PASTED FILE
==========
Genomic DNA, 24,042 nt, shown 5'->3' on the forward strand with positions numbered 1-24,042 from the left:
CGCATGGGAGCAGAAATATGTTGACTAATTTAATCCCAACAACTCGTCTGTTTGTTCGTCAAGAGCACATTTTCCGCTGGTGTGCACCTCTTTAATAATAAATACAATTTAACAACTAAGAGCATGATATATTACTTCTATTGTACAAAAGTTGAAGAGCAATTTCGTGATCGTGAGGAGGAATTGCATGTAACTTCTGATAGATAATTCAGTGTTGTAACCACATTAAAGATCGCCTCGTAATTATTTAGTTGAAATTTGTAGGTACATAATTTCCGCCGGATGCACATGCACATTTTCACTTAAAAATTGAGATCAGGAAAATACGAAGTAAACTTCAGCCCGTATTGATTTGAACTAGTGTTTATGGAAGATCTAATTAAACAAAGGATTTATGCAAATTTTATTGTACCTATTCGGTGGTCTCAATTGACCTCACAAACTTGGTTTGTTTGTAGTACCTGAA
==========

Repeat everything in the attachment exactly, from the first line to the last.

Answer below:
Genomic DNA, 24,042 nt, shown 5'->3' on the forward strand with positions numbered 1-24,042 from the left:
CGCATGGGAGCAGAAATATGTTGACTAATTTAATCCCAACAACTCGTCTGTTTGTTCGTCAAGAGCACATTTTCCGCTGGTGTGCACCTCTTTAATAATAAATACAATTTAACAACTAAGAGCATGATATATTACTTCTATTGTACAAAAGTTGAAGAGCAATTTCGTGATCGTGAGGAGGAATTGCATGTAACTTCTGATAGATAATTCAGTGTTGTAACCACATTAAAGATCGCCTCGTAATTATTTAGTTGAAATTTGTAGGTACATAATTTCCGCCGGATGCACATGCACATTTTCACTTAAAAATTGAGATCAGGAAAATACGAAGTAAACTTCAGCCCGTATTGATTTGAACTAGTGTTTATGGAAGATCTAATTAAACAAAGGATTTATGCAAATTTTATTGTACCTATTCGGTGGTCTCAATTGACCTCACAAACTTGGTTTGTTTGTAGTACCTGAA